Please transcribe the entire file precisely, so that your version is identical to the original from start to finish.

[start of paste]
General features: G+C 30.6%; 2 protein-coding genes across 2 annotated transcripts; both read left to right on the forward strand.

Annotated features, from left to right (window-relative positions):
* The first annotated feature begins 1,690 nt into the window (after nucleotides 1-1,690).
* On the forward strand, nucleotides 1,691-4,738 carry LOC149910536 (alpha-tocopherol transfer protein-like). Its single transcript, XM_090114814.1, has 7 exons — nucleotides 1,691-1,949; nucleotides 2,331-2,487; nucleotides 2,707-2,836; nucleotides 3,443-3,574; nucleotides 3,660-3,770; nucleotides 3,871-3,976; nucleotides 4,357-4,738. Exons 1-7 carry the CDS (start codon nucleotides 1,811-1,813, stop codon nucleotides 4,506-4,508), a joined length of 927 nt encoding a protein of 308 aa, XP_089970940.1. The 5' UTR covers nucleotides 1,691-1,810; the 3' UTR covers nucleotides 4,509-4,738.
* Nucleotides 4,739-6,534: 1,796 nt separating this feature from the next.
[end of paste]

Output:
General features: G+C 30.6%; 2 protein-coding genes across 2 annotated transcripts; both read left to right on the forward strand.

Annotated features, from left to right (window-relative positions):
* The first annotated feature begins 1,690 nt into the window (after nucleotides 1-1,690).
* On the forward strand, nucleotides 1,691-4,738 carry LOC149910536 (alpha-tocopherol transfer protein-like). Its single transcript, XM_090114814.1, has 7 exons — nucleotides 1,691-1,949; nucleotides 2,331-2,487; nucleotides 2,707-2,836; nucleotides 3,443-3,574; nucleotides 3,660-3,770; nucleotides 3,871-3,976; nucleotides 4,357-4,738. Exons 1-7 carry the CDS (start codon nucleotides 1,811-1,813, stop codon nucleotides 4,506-4,508), a joined length of 927 nt encoding a protein of 308 aa, XP_089970940.1. The 5' UTR covers nucleotides 1,691-1,810; the 3' UTR covers nucleotides 4,509-4,738.
* Nucleotides 4,739-6,534: 1,796 nt separating this feature from the next.